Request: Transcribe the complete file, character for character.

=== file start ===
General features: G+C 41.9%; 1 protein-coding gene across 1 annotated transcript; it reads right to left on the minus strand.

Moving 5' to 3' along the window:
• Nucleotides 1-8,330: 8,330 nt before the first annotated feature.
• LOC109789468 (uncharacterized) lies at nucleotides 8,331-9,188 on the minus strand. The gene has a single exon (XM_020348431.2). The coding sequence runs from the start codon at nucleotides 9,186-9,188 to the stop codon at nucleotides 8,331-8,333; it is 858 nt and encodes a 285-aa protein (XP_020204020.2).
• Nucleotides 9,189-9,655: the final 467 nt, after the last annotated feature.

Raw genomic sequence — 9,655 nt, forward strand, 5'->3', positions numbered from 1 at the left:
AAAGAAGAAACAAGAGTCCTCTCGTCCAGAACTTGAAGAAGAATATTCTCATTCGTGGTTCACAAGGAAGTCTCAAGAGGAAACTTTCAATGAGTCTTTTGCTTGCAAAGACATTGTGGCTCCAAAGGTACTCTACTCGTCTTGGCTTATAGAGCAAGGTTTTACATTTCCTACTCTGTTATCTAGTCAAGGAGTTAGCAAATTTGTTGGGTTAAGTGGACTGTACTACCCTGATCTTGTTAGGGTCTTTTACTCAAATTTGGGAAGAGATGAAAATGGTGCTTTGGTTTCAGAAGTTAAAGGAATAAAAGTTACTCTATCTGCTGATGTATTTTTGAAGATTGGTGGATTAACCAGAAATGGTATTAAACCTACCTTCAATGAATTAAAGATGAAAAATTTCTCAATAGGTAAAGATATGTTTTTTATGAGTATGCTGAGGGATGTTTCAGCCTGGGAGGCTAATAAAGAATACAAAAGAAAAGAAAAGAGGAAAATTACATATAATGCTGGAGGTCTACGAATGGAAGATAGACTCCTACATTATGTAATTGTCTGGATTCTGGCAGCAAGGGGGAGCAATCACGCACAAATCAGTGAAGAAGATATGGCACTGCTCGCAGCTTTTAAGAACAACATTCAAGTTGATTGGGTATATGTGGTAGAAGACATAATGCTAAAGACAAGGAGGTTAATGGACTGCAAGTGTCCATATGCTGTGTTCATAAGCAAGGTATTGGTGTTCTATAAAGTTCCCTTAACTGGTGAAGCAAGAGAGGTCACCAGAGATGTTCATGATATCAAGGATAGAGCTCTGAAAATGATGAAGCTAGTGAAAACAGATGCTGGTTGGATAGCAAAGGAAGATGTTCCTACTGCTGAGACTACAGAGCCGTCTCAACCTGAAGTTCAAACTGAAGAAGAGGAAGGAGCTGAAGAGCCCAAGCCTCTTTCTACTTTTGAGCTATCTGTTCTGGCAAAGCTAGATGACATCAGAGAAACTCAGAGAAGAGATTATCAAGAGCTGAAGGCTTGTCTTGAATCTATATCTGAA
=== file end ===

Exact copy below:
General features: G+C 41.9%; 1 protein-coding gene across 1 annotated transcript; it reads right to left on the minus strand.

Moving 5' to 3' along the window:
• Nucleotides 1-8,330: 8,330 nt before the first annotated feature.
• LOC109789468 (uncharacterized) lies at nucleotides 8,331-9,188 on the minus strand. The gene has a single exon (XM_020348431.2). The coding sequence runs from the start codon at nucleotides 9,186-9,188 to the stop codon at nucleotides 8,331-8,333; it is 858 nt and encodes a 285-aa protein (XP_020204020.2).
• Nucleotides 9,189-9,655: the final 467 nt, after the last annotated feature.

Raw genomic sequence — 9,655 nt, forward strand, 5'->3', positions numbered from 1 at the left:
AAAGAAGAAACAAGAGTCCTCTCGTCCAGAACTTGAAGAAGAATATTCTCATTCGTGGTTCACAAGGAAGTCTCAAGAGGAAACTTTCAATGAGTCTTTTGCTTGCAAAGACATTGTGGCTCCAAAGGTACTCTACTCGTCTTGGCTTATAGAGCAAGGTTTTACATTTCCTACTCTGTTATCTAGTCAAGGAGTTAGCAAATTTGTTGGGTTAAGTGGACTGTACTACCCTGATCTTGTTAGGGTCTTTTACTCAAATTTGGGAAGAGATGAAAATGGTGCTTTGGTTTCAGAAGTTAAAGGAATAAAAGTTACTCTATCTGCTGATGTATTTTTGAAGATTGGTGGATTAACCAGAAATGGTATTAAACCTACCTTCAATGAATTAAAGATGAAAAATTTCTCAATAGGTAAAGATATGTTTTTTATGAGTATGCTGAGGGATGTTTCAGCCTGGGAGGCTAATAAAGAATACAAAAGAAAAGAAAAGAGGAAAATTACATATAATGCTGGAGGTCTACGAATGGAAGATAGACTCCTACATTATGTAATTGTCTGGATTCTGGCAGCAAGGGGGAGCAATCACGCACAAATCAGTGAAGAAGATATGGCACTGCTCGCAGCTTTTAAGAACAACATTCAAGTTGATTGGGTATATGTGGTAGAAGACATAATGCTAAAGACAAGGAGGTTAATGGACTGCAAGTGTCCATATGCTGTGTTCATAAGCAAGGTATTGGTGTTCTATAAAGTTCCCTTAACTGGTGAAGCAAGAGAGGTCACCAGAGATGTTCATGATATCAAGGATAGAGCTCTGAAAATGATGAAGCTAGTGAAAACAGATGCTGGTTGGATAGCAAAGGAAGATGTTCCTACTGCTGAGACTACAGAGCCGTCTCAACCTGAAGTTCAAACTGAAGAAGAGGAAGGAGCTGAAGAGCCCAAGCCTCTTTCTACTTTTGAGCTATCTGTTCTGGCAAAGCTAGATGACATCAGAGAAACTCAGAGAAGAGATTATCAAGAGCTGAAGGCTTGTCTTGAATCTATATCTGAA